Each of these companies, at the top of their respective industries, were unable to successfully make RFID a mainstream payment system in the United States. If VeriFone, MasterCard, and Visa (as well as Exxon) were unable to do it once before, why are NFC prognosticators so sure that these companies will be able to actually do it this time? Were RFID payments just too far ahead of its time? Were customers not ready for the technological jump? Have these companies learned from their past mistakes? What exactly would it take to make such a contactless payment system work in the United States?
While American consumers and businesses were less than thrilled about RFID as a payment technology, across the Pacific-pond is Japan, a country that has whole-heartedly embraced RFID as a mainstream payment system. It is fairly common for Japanese consumers to have a RFID payment card in their wallets or to have a cellphone with RFID functionality built-in the device. It is also very common for retailers to have compatibly payment terminals in their business establishments. And even more importantly, it is fairly common for Japanese consumers to actually use RFID payments at retailers as an everyday payment option. What makes Japan so different from America in this regard? Why have the Japanese embraced RFID as a payment system, whereas Americans have basically ignored the technology (despite the best efforts by our best and brightest US companies)?
Japanese consumers are often known as early adopters of new technology. Not just consumers, but also tech companies that sell products to those early adopting consumers. Before American companies came to dominate the smartphone space, Japanese companies were the ones innovating and moving the industry forward. And long before American consumers even knew what 3G phone service was, Japan’s wireless carriers were the first in the world to transition to 3G cell service. While American companies have literally had to pay customers to use the payment technology, transitioning relatively easily to the next major technology is a prevailing theme of Japanese consumer culture.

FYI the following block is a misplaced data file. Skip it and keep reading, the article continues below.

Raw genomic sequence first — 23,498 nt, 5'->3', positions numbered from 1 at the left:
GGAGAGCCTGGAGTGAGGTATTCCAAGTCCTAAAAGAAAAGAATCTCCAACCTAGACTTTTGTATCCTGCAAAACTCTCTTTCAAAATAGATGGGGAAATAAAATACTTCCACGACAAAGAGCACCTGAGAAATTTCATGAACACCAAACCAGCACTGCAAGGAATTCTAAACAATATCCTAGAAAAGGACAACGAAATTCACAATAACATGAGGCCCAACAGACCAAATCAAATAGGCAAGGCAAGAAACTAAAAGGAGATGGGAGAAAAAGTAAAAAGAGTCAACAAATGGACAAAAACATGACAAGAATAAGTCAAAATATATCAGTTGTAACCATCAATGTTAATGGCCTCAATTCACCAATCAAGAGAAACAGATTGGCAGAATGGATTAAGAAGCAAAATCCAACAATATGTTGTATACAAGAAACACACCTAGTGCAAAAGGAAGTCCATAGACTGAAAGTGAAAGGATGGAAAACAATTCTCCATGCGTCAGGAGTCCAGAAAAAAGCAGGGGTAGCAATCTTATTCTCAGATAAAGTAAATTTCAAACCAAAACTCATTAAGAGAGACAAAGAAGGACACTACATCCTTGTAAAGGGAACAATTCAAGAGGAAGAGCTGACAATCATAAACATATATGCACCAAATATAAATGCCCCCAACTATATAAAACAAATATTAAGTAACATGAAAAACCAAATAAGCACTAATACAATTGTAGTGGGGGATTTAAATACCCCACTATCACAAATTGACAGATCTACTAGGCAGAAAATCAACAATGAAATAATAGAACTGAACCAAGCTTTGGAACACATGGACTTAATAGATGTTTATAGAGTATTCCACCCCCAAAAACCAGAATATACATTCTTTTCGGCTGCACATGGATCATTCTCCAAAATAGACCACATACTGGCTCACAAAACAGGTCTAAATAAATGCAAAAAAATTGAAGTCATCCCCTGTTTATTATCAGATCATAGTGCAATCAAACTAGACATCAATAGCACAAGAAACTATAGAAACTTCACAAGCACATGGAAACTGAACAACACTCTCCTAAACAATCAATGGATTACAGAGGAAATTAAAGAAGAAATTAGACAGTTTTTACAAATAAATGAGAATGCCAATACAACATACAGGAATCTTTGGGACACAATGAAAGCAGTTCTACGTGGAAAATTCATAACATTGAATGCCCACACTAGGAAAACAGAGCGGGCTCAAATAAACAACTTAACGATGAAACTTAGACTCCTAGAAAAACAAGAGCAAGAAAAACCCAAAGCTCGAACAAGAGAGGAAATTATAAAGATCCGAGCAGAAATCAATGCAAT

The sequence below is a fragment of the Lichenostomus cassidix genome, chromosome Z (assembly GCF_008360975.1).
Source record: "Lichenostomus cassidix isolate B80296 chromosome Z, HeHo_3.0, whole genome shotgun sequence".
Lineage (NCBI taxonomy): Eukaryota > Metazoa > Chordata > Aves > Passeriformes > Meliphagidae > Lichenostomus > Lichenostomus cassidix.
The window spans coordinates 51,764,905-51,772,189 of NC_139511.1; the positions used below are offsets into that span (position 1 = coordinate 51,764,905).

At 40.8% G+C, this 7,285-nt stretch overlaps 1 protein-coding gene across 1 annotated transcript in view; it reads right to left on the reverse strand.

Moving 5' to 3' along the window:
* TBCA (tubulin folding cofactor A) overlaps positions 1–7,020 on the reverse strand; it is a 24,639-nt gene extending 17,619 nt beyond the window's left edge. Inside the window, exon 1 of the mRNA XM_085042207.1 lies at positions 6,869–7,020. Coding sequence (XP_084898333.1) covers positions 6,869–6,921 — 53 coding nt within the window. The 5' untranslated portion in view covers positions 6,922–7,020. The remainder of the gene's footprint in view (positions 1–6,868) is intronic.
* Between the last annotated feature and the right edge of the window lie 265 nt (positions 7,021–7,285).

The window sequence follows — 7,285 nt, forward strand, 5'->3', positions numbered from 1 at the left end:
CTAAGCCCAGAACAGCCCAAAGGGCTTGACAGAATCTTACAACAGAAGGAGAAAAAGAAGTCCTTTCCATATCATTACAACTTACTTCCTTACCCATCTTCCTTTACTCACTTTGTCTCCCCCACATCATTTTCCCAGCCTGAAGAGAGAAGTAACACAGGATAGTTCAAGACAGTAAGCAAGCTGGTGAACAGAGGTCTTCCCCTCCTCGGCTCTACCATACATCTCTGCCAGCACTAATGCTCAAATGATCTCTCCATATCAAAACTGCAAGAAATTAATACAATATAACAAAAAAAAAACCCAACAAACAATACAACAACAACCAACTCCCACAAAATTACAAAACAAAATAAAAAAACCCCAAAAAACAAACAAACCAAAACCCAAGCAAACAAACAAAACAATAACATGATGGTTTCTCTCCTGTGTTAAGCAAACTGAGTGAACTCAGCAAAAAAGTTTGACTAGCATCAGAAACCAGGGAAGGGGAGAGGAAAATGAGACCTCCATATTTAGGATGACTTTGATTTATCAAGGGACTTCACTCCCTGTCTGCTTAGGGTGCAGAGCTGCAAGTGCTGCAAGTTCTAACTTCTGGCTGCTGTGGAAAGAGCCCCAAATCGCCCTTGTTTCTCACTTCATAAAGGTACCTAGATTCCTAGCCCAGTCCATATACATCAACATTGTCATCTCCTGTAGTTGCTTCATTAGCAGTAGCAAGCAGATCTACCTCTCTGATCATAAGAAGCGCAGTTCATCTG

Despite being early adopters of technology, the same could not be said about payment services in the past. Seemingly contradictory for a technology-driven country, cash is still king in Japan. Japan is becoming less of a cash society with each passing year, but there are still many aspects of society that primarily deal in cash. This, in my opinion, is what made Japan so receptive to RFID as a payment system. Somewhat similar to how some emerging market countries skipped right over wired phone service infrastructure and went straight to wireless phone service, Japan has essentially skipped over traditional credit and debit cards and moved right to RFID payments. The same cannot be said of the United States, where even children have Visa debit cards in their wallets.
More similar to a rechargeable prepaid debit card than a traditional MasterCard or Visa credit card, RFID payments in Japan come with the added benefit of not requiring a bank or credit card account. Some RFID cards can be linked to a bank or credit card account if the user wishes, but many RFID cards can simply be obtained at a convenience store or a train station card-kiosk without an application process or credit check and are reloaded with money just as easily. This way the under-banked and those without access to credit have no issues obtaining and using any of the RFID services offered in Japan.